We must never forget that PBS aired Are You Being Served as a public service.

ASK

Thursday, January 28th, 2016

Looking for a way in to a responsive refresh, and because Engaging has a paid-up account at cloud.typography.com, I switched the main font at my personal site adamkhan.net from Georgia to Archer. However, this AIGA article, “Is Archer’s Use on Target?”, points to the font’s role in our larger socio-economic situation, and that I’m about 7 years behind the curve. There are also the Archer Alert and Archer Beat blogs. Turns out it’s everywhere, from US postal stamps to One Direction albums. Nonetheless I feel slightly redeemed by the conclusion at “The Devil Uses Archer”.

Wednesday, January 27th, 2016

So Bikram has lost the first of the many cases against him filed by women for various sexually-related offences. All I know is that his teachings are great and that he plays the guru, speaking in fanciful exaggerations, making mercurial observations. And it seems he was unable to switch off this character even in front of a jury.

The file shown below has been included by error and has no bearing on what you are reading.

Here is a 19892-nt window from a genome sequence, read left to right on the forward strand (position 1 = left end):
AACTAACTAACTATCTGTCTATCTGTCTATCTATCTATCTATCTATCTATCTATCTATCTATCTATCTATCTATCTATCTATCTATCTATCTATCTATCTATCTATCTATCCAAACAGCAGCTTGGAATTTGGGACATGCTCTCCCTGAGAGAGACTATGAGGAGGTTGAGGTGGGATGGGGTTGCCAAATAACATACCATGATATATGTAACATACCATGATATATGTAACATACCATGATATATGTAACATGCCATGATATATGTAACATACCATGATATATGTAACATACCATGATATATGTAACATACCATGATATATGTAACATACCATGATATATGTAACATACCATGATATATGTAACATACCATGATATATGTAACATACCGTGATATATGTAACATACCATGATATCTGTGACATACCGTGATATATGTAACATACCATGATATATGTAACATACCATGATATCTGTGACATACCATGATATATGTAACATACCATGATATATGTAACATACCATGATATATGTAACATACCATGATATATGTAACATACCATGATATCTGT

Sunday, January 3rd, 2016

Who is the enemy to engage, Iran or ISIS? Lee Smith has an answer: Iran, because you can’t defeat ISIS without the Sunnis on board, and you can’t get Sunnis on board against ISIS until you demonstrably tamp down Iran.

Monday, December 21st, 2015

A sweeping reminder to anxious Israelis from Edward Luttwak that it’s always been worse than it is today. All cheerleading aside, I say to all citizens at home and abroad: when someone is providing a service, look at their faces. Maybe even smile. Say thank you. Please.

Tuesday, December 8th, 2015

He has to have his China.

Tuesday, November 10th, 2015